Harry Kewell and departing under-21 players miss Watford bash

Harry Kewell was not at Watford’s awards evening last night – and there was no sign of the eight released players who have spent the season playing for the club’s under-21 side.

As we exclusively revealed in our print edition last month captain George Byers, Mahlondo Martin, Jorell Johnson, Bernard Mensah, Alfie Young, Josh Doherty and Luke Simpson were all told days after the final under-21 game of a tough season that their contracts will not be renewed and they are free to find another club. Matthew Hall, the defender who was given an extended scholarship after suffering a serious knee injury, has not been offered terms as a professional. Byers, we understand, has been invited to train with Bolton Wanderers during pre-season.


None of the eight or Kewell were spotted at the awards evening last night when Alex Jakubiak, their under-21 teammate, was named Development Player of the Season. Carl Stewart was there as was academy manager Chris McGuane.

The news their Watford careers are over is likely to have come as a blow to the eight, some of whom have been at the club since 2008. Byers, 19, joined the club aged seven while Johnson and Mensah came through the productive Harefield Academy.  Their departure and the confirmed arrival of the likes of Adalberto Peñaranda (18) and Jerome Sinclair (19) – plus information that Ally Malle (17) and Albert Rusnak (21) are on their way – among others represents a shift in emphasis and change in approach when looking at teenagers capable of, one day, playing for the first team.

Albert Rusnak (right)

“Our academy needs to be seen as a beacon,” said chief executive Scott Duxbury when we spoke exclusively to him early last month. “The academy will always be important to us but in order to serve the needs of the first team our focus will be on securing the best 16-plus players who can have a realistic chance of first team involvement in a few years.”

Watford will continue to plough resources into harvesting the best schoolboy talent and finding the next Nigel Gibbs, Paul Robinson, Tommy Smith, Lloyd Doyley or Sean Murray, but the landscape has now changed following the Elite Player Performance Plan (EPPP) initiated by the Premier League in 2011. Watford could spend eight years developing a young player and then lose him to one of the big clubs at 16 for a set fee of a couple of hundred thousand pounds. They would then get around a further £1m if the player makes 100 Premier League appearances, by which time he will be a multi-million pound asset for his new club. All the while Watford are spending between £1m and £1.8m to run their academy.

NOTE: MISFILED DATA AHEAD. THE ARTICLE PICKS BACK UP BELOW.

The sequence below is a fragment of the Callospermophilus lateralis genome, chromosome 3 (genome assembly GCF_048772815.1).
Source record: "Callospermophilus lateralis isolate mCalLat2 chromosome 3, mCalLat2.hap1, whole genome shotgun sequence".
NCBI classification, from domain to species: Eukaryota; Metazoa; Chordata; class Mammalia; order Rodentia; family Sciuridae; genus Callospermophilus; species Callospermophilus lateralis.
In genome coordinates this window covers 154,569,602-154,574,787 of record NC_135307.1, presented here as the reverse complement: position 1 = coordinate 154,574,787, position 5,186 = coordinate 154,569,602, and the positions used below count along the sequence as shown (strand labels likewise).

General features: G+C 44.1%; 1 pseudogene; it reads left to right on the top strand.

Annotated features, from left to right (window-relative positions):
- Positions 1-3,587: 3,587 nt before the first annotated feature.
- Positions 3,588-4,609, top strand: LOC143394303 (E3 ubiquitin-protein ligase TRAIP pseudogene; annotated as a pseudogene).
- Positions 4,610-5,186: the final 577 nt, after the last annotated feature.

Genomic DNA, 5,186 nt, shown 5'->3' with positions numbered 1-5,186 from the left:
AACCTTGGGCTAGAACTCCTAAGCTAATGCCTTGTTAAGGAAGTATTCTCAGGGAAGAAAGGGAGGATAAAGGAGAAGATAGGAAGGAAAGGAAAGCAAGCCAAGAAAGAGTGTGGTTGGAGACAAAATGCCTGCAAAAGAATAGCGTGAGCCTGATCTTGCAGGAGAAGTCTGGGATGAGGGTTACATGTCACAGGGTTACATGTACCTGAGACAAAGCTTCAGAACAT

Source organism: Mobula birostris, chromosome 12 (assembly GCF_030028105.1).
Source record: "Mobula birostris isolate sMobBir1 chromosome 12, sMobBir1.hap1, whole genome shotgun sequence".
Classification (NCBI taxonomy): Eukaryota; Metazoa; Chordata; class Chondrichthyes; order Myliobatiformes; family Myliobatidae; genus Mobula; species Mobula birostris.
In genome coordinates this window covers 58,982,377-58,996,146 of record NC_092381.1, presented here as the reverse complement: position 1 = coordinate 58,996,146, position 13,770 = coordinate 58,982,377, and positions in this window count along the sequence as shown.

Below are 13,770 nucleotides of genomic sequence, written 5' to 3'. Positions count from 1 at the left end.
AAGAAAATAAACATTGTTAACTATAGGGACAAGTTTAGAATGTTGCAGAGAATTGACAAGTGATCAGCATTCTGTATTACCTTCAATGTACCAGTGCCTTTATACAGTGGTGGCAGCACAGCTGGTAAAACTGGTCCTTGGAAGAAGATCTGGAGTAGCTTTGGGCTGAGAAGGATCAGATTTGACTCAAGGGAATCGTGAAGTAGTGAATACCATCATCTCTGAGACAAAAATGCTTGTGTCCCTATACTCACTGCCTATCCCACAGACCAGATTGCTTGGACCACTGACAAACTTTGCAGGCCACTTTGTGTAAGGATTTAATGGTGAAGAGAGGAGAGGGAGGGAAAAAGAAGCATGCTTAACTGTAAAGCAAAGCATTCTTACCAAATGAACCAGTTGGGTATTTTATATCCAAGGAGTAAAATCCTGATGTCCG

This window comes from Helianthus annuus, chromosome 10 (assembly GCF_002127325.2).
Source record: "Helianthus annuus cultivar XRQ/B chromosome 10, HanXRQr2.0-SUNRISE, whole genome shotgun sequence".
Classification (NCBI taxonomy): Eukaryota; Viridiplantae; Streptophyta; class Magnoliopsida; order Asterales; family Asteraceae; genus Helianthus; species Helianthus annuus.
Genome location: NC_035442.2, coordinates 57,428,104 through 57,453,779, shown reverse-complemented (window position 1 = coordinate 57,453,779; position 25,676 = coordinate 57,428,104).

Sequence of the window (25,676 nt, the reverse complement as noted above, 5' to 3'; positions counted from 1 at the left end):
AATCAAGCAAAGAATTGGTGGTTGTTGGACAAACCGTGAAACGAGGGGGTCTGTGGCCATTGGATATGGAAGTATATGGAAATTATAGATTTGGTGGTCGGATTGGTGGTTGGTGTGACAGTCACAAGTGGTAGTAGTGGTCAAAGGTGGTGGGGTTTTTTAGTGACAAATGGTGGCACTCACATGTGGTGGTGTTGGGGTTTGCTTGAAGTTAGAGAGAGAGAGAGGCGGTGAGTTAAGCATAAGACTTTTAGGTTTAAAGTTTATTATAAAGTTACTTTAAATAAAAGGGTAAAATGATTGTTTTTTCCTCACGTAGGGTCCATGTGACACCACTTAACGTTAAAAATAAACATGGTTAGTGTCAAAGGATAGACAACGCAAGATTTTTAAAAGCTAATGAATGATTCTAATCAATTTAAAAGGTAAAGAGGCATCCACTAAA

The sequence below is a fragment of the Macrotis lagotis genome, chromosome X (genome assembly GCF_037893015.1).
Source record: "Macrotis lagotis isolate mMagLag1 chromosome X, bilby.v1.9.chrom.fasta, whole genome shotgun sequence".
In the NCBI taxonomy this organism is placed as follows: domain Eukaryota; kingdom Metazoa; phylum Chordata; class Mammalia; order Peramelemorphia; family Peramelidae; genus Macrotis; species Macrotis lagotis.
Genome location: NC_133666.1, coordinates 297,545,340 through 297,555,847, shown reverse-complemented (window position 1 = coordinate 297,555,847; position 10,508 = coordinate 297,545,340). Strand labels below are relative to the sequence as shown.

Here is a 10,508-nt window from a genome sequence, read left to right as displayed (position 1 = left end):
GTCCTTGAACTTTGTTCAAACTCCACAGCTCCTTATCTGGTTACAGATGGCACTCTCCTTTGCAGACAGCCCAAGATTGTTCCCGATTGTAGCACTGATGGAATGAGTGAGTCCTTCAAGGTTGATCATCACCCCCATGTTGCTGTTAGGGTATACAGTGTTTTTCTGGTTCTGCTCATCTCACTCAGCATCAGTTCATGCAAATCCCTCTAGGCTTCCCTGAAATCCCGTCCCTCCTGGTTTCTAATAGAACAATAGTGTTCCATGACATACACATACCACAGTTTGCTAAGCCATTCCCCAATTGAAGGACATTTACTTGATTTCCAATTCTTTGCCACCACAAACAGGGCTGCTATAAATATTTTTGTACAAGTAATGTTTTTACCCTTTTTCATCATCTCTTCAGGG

Indeed, Watford lost highly-rated England Under-16 forward Jadon Sancho, who was on the Hornets’ books from the age of seven and boarded at Harefield Academy, to Manchester City last year. City paid £66,000 up front for the 14-year-old, with the fee rising to £500,000 based on clauses and appearances. Watford requested a ten per cent sell-on fee was inserted in the deal. He is rising swiftly through the ranks at City and came on as a sub in both legs of the FA Youth Cup final with Chelsea.

Following an internal review, Watford’s UK scouts will focus on the raft of teenagers released by or out of contract at Chelsea, Manchester City, Tottenham, Liverpool, Arsenal and Manchester United and offer them a more realistic pathway to a first team, or include them in the Pozzos’ renowned player-trading model.


The Pozzos-Duxbury reign has barely put a foot wrong since they took over in 2012 and transformed the club, but the one gripe from supporters is when they’ll next be able to sing a player is ‘one of our own’. Murray was the last home-grown player to come through the system. Tommie Hoban made his debut after Murray but he joined from Arsenal at the age of 14.

“We are rooted in the community,” said Duxbury. “English football is about Roy of the Rovers, little Johnny next door who can come and play for the first team. I don’t think that’s a bad thing. It’s a part of English football. The supporters love to see a home-grown academy player coming through. That’s why you need an academy as otherwise you lose your soul, you lose your financial engagement. The 8s to 16s will become part of our community programme. They’ll still be the elite and the best in the community but it’s got to be inclusive; you are part of Watford, you are part of the Watford family and enjoy yourselves.”